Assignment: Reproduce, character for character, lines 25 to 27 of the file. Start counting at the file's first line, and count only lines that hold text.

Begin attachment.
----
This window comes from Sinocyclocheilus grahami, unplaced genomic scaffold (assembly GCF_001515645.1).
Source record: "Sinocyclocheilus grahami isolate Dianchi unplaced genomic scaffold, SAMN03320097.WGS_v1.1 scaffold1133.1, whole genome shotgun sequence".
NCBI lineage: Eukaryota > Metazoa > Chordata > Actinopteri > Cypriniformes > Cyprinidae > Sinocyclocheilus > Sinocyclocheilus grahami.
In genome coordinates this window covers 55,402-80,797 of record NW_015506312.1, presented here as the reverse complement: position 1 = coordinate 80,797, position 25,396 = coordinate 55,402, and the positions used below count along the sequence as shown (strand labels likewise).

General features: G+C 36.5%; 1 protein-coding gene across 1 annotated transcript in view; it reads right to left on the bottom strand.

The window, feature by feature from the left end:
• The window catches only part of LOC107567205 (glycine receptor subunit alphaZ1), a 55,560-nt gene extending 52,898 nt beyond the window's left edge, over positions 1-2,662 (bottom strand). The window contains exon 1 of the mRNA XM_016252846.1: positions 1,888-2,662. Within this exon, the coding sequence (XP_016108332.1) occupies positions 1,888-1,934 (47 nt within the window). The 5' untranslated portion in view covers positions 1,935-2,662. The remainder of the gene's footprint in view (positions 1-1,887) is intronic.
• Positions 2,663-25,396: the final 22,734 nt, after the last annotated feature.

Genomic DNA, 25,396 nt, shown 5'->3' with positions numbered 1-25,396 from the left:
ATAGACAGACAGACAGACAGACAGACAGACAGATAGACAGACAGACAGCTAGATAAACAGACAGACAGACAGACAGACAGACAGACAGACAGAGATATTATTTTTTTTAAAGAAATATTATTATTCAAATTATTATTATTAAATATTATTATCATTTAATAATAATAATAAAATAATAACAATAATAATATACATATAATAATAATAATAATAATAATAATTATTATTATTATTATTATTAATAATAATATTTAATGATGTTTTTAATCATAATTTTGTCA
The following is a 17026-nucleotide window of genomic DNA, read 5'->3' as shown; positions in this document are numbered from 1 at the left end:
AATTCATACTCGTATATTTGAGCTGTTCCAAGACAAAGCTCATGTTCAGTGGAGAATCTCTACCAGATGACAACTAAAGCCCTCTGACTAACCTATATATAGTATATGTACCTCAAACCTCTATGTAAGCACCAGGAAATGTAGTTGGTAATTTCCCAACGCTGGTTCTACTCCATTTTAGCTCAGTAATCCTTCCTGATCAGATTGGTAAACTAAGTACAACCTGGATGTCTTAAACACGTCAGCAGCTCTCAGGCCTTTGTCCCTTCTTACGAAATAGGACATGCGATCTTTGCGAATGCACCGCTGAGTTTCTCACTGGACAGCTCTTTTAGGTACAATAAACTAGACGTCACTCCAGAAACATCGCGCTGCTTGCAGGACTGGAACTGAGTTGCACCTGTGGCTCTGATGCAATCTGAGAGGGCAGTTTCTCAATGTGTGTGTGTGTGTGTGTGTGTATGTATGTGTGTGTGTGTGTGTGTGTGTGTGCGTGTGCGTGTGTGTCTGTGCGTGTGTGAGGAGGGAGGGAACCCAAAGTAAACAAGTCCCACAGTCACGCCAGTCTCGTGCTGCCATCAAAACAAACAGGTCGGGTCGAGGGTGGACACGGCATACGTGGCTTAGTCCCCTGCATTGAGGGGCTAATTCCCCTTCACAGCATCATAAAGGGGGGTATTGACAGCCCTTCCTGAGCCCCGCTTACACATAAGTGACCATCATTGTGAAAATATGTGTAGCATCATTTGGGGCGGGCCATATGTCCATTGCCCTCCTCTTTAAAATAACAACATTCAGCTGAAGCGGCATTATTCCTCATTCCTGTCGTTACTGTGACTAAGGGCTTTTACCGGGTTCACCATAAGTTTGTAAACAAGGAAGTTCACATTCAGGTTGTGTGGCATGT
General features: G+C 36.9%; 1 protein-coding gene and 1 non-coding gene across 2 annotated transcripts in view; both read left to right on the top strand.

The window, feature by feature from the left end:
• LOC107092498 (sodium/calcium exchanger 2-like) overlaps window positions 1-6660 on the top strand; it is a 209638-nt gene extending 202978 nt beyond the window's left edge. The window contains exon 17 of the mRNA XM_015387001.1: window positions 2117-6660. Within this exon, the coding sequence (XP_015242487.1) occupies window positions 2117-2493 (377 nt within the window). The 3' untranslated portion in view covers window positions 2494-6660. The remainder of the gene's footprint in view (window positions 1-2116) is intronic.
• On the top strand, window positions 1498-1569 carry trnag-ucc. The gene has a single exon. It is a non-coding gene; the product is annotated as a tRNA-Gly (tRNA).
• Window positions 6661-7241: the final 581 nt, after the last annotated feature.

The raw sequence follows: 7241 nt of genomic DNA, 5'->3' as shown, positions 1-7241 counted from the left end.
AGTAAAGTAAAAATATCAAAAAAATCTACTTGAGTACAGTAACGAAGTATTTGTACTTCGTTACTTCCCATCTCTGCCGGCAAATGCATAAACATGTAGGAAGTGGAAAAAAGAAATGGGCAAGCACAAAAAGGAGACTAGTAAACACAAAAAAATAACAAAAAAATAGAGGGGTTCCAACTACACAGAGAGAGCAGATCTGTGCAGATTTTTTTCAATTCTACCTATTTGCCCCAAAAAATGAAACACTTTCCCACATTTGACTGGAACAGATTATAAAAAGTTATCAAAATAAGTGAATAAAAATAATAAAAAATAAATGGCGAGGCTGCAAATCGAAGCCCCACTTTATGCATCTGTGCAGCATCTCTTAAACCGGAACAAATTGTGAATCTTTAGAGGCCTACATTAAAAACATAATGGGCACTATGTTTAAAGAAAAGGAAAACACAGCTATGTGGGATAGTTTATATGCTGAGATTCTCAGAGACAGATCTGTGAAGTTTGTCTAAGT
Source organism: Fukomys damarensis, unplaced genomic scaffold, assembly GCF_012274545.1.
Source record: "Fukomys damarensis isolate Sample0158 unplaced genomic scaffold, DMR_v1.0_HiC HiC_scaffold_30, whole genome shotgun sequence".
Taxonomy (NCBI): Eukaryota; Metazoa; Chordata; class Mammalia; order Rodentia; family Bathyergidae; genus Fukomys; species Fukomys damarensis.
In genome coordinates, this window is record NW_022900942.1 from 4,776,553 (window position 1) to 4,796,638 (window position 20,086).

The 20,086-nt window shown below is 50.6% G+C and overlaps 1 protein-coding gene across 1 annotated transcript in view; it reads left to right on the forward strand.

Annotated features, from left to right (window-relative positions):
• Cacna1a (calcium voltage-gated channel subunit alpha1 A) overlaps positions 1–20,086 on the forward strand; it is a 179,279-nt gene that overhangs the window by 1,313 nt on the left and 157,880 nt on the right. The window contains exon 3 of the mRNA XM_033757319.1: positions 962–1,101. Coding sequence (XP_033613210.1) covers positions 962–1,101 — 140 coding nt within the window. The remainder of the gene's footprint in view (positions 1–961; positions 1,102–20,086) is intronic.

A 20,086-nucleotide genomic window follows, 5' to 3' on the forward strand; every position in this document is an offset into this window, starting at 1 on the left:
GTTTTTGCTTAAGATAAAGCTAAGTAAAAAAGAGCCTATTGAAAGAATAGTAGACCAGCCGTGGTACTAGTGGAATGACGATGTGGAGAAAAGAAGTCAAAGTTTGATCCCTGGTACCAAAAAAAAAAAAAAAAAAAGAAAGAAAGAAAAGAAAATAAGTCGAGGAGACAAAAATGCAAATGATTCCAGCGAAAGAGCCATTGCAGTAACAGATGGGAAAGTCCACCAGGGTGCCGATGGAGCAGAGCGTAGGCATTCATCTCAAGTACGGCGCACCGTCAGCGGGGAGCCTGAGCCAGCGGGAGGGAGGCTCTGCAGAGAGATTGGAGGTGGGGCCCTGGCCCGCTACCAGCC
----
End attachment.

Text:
Annotated features, from left to right (window-relative positions):
• Cacna1a (calcium voltage-gated channel subunit alpha1 A) overlaps positions 1–20,086 on the forward strand; it is a 179,279-nt gene that overhangs the window by 1,313 nt on the left and 157,880 nt on the right. The window contains exon 3 of the mRNA XM_033757319.1: positions 962–1,101. Coding sequence (XP_033613210.1) covers positions 962–1,101 — 140 coding nt within the window. The remainder of the gene's footprint in view (positions 1–961; positions 1,102–20,086) is intronic.

A 20,086-nucleotide genomic window follows, 5' to 3' on the forward strand; every position in this document is an offset into this window, starting at 1 on the left: